Anglo-Saxon culture of Britain. Their name is derived from the baptismal name German. The surname Jarhan referred to the son of German which belongs to the category of patronymic surnames. In Old English, patronyms were formed by adding a variety of suffixes to personal names, which changed over time and from place to place. For example, after the Norman Conquest, sunu and sune, which meant son, were the most common patronymic suffixes. In the 12th and 13th centuries, the most common patronymic names included the word filius, which meant son. By the 14th century, the suffix son had replaced these earlier versions. Surnames that were formed with filius or son were more common in the north of England and it was here that the number of individuals without surnames was greatest at this time.
Early Origins of the Jarhan family
Suffolk where they held a family seat from very ancient times, some say well before the Norman Conquest and the arrival of Duke William at Hastings in 1066 A.D.
Early History of the Jarhan family
Another 143 words (10 lines of text) covering the years 1539, 1614, 1579, 1573, 1645, 1604, 1611, 1614, 1629, 1605 and 1684 are included under the topic Early Jarhan History in all our PDF Extended History products and printed products wherever possible.
Jarhan Spelling Variations
hundred years that the English language has been standardized. For that reason, early Anglo-Saxon surnames like Jarhan are characterized by many spelling variations. As the English language changed and incorporated elements of other European languages, even literate people changed the spelling of their names. The variations of the name Jarhan include: Jarman, Jarmain, Jermayne, Jermain, Jermyn, Jermin and many more.
Early Notables of the Jarhan family (pre 1700)
High Sheriff of Suffolk for 1579; Sir Thomas Jermyn...
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Migration of the Jarhan family to Ireland
Some of the Jarhan family moved to Ireland, but this topic is not covered in this excerpt. More information about their life in Ireland is included in all our PDF Extended History products and printed products wherever possible.
Migration of the Jarhan family to the New World and Oceana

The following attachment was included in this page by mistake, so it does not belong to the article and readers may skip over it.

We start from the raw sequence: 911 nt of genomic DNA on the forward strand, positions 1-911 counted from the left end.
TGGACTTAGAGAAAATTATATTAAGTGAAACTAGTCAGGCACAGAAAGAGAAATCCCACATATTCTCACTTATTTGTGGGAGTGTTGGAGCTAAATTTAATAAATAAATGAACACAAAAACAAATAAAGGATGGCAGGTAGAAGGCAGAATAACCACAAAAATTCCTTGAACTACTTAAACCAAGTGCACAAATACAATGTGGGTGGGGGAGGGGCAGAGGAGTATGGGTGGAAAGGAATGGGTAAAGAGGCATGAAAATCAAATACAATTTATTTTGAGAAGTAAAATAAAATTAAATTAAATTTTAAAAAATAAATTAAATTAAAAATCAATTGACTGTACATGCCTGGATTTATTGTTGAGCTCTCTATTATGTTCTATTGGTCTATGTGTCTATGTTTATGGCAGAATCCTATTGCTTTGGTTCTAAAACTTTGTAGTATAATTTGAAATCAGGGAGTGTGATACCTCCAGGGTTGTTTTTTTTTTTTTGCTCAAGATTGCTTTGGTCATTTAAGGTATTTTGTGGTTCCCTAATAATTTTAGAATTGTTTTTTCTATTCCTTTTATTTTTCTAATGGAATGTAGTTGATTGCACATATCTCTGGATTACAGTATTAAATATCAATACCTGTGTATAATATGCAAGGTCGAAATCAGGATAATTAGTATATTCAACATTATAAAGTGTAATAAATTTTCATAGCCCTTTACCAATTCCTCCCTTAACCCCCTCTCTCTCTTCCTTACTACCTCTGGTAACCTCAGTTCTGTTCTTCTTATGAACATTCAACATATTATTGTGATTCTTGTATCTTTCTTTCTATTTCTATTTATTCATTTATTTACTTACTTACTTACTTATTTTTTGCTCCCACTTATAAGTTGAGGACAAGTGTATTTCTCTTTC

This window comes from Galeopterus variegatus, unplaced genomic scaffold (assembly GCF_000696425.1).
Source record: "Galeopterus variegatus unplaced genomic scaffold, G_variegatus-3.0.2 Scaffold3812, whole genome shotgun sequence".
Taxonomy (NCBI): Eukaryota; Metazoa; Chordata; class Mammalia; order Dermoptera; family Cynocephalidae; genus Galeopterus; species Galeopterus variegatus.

Many English families tired of political and religious strife left Britain for the new colonies in North America. Although the trip itself offered no relief - conditions on the ships were extremely cramped, and many travelers arrived diseased, starving, and destitute - these immigrants believed the opportunities that awaited them were worth the risks. Once in the colonies, many of the families did indeed prosper and, in turn, made significant contributions to the culture and economies of the growing colonies. An inquiry into the early roots of North American families has revealed a number of immigrants bearing the name Jarhan or a variant listed above: John, his wife Margaret, Elizabeth, Sarah, Priscilla Jarman settled in New England in 1635; John Jermain settled in Virginia in 1739; Thomas Jermayne settled in St. Christopher in 1634.
The Jarhan Motto
The motto was originally a war cry or slogan. Mottoes first began to be shown with arms in the 14th and 15th centuries, but were not in general use until the 17th century. Thus the oldest coats of arms generally do not include a motto. Mottoes seldom form part of the grant of arms: Under most heraldic authorities, a motto is an optional component of the coat of arms, and can be added to or changed at will; many families have chosen not to display a motto.
Motto: nec ab oriente nec ab occidente
Motto Translation: Neither from the east nor from the west.
Jarhan Family Crest Products